CEimB Haddock Pepian

by Joanne on June 30, 2011

This week, Bri of Yoshimi vs. Motherhood chose a wonderful dinner which should have used chicken as the protein but, well, you know how that goes with this Pescetarian.


Serving 2


  • 3 fresh tomatillos

The tomatillo fruit is surrounded by an inedible, paper-like husk formed from the calyx. As the fruit matures, it fills the husk and can split it open by harvest. The husk turns brown, and the fruit can be any of a number of colors when ripe, including yellow, red, green, or even purple. Tomatillos are the key ingredient in fresh and cooked Latin American green sauces. The freshness and greenness of the husk are quality criteria. Fruit should be firm and bright green, as the green color and tart flavor are the main culinary contributions of the fruit.


  • 1 large cubanelle pepper – seed and cut into quarters
  • 2 TBS olive oil (*you’ll be using 2 teaspoons of oil over the course of 3 separate instructions)
  • 1/4 cup sunflower seeds (unsalted or lightly salted)
  • 5 whole peppercorns
  • 2 whole allspice
  • ½ tsp ground cumin
  • 1 small Vidalia onion, chopped
  • 3 tsp minced garlic
  • ¾ cup chopped fresh cilantro leaves
  • ¾ cup vegetable broth
  • 1/3 of a jalapeno pepper(seed and roughly chopped)
  • ½ tsp salt
  • 1 lb fresh Haddock –seasoned with a little salt and 2 tsp lemon juice.
  • Lime wedges for garnish


Preheat broiler. Remove the papery layer from the tomatillos and rinse with water to remove the stick coating. Dry and slice into quarters. Toss in a baking dish with the cubanelle and top with 2 tsp olive oil. Stir to coat. Broil for 10 minutes. Remove and set aside.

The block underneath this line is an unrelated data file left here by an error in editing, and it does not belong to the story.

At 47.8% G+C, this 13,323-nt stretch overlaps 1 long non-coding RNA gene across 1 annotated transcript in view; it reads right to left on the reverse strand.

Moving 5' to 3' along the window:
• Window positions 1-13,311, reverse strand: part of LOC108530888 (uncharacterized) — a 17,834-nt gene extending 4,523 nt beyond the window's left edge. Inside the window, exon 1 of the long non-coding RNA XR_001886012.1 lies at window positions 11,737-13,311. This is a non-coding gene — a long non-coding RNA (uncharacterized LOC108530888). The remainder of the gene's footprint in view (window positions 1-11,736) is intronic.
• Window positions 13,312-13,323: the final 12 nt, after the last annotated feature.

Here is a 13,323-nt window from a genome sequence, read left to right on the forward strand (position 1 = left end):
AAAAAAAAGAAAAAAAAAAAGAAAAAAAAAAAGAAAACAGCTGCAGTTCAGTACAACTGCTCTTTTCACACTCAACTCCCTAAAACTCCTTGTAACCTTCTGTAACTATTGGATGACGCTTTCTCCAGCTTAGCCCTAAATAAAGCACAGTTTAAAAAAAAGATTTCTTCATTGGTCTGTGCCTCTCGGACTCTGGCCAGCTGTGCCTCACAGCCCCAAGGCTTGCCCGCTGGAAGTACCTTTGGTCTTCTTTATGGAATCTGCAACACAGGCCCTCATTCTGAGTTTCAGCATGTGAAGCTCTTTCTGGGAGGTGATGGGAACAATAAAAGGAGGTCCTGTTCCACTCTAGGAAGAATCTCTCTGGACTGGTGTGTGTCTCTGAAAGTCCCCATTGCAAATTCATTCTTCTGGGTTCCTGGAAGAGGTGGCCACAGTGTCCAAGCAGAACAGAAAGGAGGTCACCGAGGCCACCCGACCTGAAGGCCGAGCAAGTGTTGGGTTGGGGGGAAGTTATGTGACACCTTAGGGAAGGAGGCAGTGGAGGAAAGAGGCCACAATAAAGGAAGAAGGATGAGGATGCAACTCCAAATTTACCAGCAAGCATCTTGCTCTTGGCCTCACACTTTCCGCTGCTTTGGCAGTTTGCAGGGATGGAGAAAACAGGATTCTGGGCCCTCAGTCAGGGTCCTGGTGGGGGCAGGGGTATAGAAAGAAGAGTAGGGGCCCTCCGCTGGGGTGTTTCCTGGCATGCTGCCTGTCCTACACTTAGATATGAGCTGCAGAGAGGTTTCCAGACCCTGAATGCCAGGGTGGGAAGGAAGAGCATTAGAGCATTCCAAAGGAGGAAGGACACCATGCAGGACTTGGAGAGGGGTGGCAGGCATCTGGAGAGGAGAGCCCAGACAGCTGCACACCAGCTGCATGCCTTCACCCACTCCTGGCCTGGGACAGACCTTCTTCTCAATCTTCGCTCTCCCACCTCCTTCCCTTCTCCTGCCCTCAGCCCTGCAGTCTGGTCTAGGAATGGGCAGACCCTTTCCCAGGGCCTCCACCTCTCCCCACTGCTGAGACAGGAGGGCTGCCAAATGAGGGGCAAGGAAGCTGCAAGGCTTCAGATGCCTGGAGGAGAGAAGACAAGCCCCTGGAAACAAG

In a sauté pan, add the seeds, peppercorns, allspice, cumin and cook over medium for 4 minutes. Remove to a plate and set aside. *Instead of dirtying a plate, I simply put them on a coffee filter. Then you can toss the filter when you’re done.

In the sauté pan you used to toast the seeds, etc, add 2 tsp olive oil over medium heat and sauté the onion for 5 minutes. Add the garlic for one minute and remove from heat.

In a food processor, add the tomatillos, cubanelle, seeds and spices, onions, garlic, cilantro, broth, and the ½ tsp salt. Whirl it around for about 1 minute.

Heat the remaining 2 tsp olive oil over medium-high heat and add the haddock. Cook 3 minutes the first side and 2 minutes the second side. Then pour on the pepian sauce, allow to simmer for 3 more minutes or until fish is cooked and flaky. Serve with sauce and a lime wedge.


The results:

There wasn’t any fish left for Shane. Ted usually ALWAYS leaves a little fish for Shane. Not this night. The recipe was a complete success. We both loved the sauce and it paired very well with the fresh fish. It didn’t over power which was a surprise. With as much as went into the Pepian sauce, I was thinking it would be strong in flavor but it really wasn’t. Just a perfect complement to fish and I’m almost 100% sure it would be great used with chicken.

Served over sliced butternut squash.


Great pick Bri!

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  • At 2011.06.30 12:02, Kayte said:

    Ah, the fish looks good in it as well! We really liked this sauce…going to have to find more uses for it, I do believe. Yours looks wonderful.

    • At 2011.06.30 22:53, Chaya said:

      That is a good idea, pairing it with the fish. We are basically eating chicken, fish and dairy and an occasional barbecue. I have been subbing in fish for many dishes.

      • At 2011.07.01 00:33, Liz said:

        This really looks so good, especially on that nice fresh fish. I haven’t had a chance to try the sauce yet, but I can only imagine how nicely the tomatillos pair with fish. Great substitution!

        • At 2011.07.01 04:55, Marthe said:

          Looks good with fish too!!!

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